Myo-inositol for pregnancy: Why are you taking it?

Knowing the right supplements to take for pregnancy can be confusing. Do they do what you need it to?

In this article you will find everything you need to know about Myo-inositol, what it does, do you need it and who should be using it.

Myo-inositol for pregnancy

Women with poor egg quality and low AMH levels are recommended to take Myo-Inositol. However, does it help?

Studies have shown that women with insulin-resistant PCOS can benefit from using Myo-inositol. Likewise, people with depression can show improvements. Those who drink excessive amounts of coffee can also benefit.

Your body naturally produces Myo-inositol, and low levels are rare.

Science and research do not show that Myo-inositol improves fertility outcomes for women with poor egg quality and low AMH.

Myo-inositol does help some women with PCOS to ovulate in the same way using the drug Metformin does. Taking myo-inositol cannot harm you, and excess levels pass through the urine.

What is it?

Myo-inositol is a carbocyclic sugar found in the human body, many fruits, and vegetables. Your kidneys produce 4g of Myo-inositol daily, and this is all the body needs. Inositol is present in all body tissues. The highest concentrations in the brain and heart, and lens of the eye. It sometimes called vitamin B8 and is one of the B complex vitamins. It is not recognized as a vitamin as your intestinal bacteria synthesize it from glucose for you. It is vital for assisting with the functioning of various intra-cellular processes.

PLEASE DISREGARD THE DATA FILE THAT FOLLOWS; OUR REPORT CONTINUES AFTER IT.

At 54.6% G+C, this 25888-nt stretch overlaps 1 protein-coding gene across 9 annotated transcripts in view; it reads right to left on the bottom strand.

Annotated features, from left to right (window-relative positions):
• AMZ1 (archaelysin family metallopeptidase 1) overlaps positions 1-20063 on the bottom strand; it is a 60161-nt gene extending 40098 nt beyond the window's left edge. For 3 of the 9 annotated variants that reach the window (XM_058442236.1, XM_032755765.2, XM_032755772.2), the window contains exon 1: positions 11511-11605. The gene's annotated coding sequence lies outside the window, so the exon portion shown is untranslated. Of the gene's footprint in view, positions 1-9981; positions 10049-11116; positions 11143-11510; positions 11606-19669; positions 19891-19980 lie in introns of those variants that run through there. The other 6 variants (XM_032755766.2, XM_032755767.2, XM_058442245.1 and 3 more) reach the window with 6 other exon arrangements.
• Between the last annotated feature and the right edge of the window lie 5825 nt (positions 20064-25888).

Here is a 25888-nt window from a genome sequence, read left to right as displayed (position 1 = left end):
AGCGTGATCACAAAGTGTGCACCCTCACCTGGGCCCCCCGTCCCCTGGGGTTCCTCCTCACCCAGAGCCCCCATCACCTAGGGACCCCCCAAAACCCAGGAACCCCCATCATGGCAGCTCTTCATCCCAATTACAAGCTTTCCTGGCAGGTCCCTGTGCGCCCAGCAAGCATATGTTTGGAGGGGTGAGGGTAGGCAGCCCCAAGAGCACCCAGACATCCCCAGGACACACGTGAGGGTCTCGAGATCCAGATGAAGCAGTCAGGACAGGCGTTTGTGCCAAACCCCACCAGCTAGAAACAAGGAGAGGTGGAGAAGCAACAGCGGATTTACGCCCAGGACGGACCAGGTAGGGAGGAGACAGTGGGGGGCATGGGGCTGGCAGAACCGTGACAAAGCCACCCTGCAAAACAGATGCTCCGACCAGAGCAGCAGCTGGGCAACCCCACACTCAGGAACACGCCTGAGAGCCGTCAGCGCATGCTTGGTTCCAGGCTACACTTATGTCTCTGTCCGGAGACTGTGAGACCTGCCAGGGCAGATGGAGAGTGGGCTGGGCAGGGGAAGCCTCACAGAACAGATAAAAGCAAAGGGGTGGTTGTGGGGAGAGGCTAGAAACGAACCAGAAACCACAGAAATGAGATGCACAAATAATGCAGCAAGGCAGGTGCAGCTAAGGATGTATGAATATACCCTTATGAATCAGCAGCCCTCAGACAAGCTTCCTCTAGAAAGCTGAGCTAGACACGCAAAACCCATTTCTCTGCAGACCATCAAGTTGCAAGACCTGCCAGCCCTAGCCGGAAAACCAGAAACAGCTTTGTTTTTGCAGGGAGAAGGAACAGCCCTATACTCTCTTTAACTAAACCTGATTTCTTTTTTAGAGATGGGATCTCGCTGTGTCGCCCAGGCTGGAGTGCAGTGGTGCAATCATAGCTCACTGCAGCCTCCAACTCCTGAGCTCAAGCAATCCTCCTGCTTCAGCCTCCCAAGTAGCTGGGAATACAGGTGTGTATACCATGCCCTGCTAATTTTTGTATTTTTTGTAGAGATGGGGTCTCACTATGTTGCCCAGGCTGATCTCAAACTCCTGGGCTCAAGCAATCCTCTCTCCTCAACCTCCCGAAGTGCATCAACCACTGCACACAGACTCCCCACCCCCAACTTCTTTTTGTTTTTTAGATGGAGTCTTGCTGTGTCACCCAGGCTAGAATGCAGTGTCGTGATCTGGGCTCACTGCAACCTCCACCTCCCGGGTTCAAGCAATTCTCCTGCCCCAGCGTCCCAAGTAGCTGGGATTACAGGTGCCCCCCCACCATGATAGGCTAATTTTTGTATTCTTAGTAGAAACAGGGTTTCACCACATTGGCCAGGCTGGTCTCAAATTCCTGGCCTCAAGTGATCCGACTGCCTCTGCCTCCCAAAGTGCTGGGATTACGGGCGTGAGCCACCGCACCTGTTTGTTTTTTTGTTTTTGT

This is why marketing says it can help improve egg quality.

Myo-inositol is also found in the follicular fluid of a woman’s eggs. Studies show mature eggs have higher levels of Myo-inositol than immature eggs.

Supplementing Myo-inositol to your daily diet does not increase levels in your eggs. It does not help your eggs mature unless you have insulin resistant PCOS.

What does it do?

1. important in fat and cholesterol metabolism

2. mild lipotropic agent that removes fats from the liver and lowers blood cholesterol

3. Improves ovulation in women with PCOS. with significant weight loss and increased HDL (“good”) cholesterol levels

4. used to help prevent plaque build-up and arteriosclerosis (hardening of the arteries)

5. needed for hair growth and strong, healthy hair

6. helps maintain healthy skin

7. is used to prevent and treat eczema

8. considered a brain food as it works with choline in brain cell nutrition

9. needed, together with choline, for the formation of lecithin. It is a crucial building block of cell membranes. It protects cells from oxidation and forms the protective sheath around the brain

10. and essential component of myelin that coats nerves and regulates nerve transmission. It may help treat nerve disorders

11. can decrease pain in people with diabetes who experience pain and numbness from nerve degeneration

12. Research indicates that Myo-inositol has a calming effect and may help treat depression.

Do I need it?

Deficiency is rare as the body manufactures Myo-inositol, and it is present in a wide variety of foods. Long-term use of antibiotics increases the need for Myo-inositol. High coffee intake (more than 2 cups per day) can produce a deficiency. Include these following foods in your diet to help your body produce all the Myo-inositol it needs.